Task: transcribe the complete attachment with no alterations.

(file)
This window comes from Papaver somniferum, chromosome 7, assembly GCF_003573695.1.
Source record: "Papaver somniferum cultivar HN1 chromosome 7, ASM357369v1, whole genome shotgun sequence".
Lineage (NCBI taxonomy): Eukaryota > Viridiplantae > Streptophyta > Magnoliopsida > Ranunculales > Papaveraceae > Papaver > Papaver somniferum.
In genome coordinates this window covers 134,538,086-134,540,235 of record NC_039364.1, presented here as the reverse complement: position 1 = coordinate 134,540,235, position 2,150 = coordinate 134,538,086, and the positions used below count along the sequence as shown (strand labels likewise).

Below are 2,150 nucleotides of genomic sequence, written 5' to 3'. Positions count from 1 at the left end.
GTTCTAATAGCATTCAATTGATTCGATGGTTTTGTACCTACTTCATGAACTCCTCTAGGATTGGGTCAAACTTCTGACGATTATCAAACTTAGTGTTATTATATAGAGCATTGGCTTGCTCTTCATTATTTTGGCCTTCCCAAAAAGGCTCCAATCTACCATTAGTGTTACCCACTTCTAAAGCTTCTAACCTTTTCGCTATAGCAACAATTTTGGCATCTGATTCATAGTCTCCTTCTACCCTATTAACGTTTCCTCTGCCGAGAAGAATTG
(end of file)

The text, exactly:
This window comes from Papaver somniferum, chromosome 7, assembly GCF_003573695.1.
Source record: "Papaver somniferum cultivar HN1 chromosome 7, ASM357369v1, whole genome shotgun sequence".
Lineage (NCBI taxonomy): Eukaryota > Viridiplantae > Streptophyta > Magnoliopsida > Ranunculales > Papaveraceae > Papaver > Papaver somniferum.
In genome coordinates this window covers 134,538,086-134,540,235 of record NC_039364.1, presented here as the reverse complement: position 1 = coordinate 134,540,235, position 2,150 = coordinate 134,538,086, and the positions used below count along the sequence as shown (strand labels likewise).

Below are 2,150 nucleotides of genomic sequence, written 5' to 3'. Positions count from 1 at the left end.
GTTCTAATAGCATTCAATTGATTCGATGGTTTTGTACCTACTTCATGAACTCCTCTAGGATTGGGTCAAACTTCTGACGATTATCAAACTTAGTGTTATTATATAGAGCATTGGCTTGCTCTTCATTATTTTGGCCTTCCCAAAAAGGCTCCAATCTACCATTAGTGTTACCCACTTCTAAAGCTTCTAACCTTTTCGCTATAGCAACAATTTTGGCATCTGATTCATAGTCTCCTTCTACCCTATTAACGTTTCCTCTGCCGAGAAGAATTG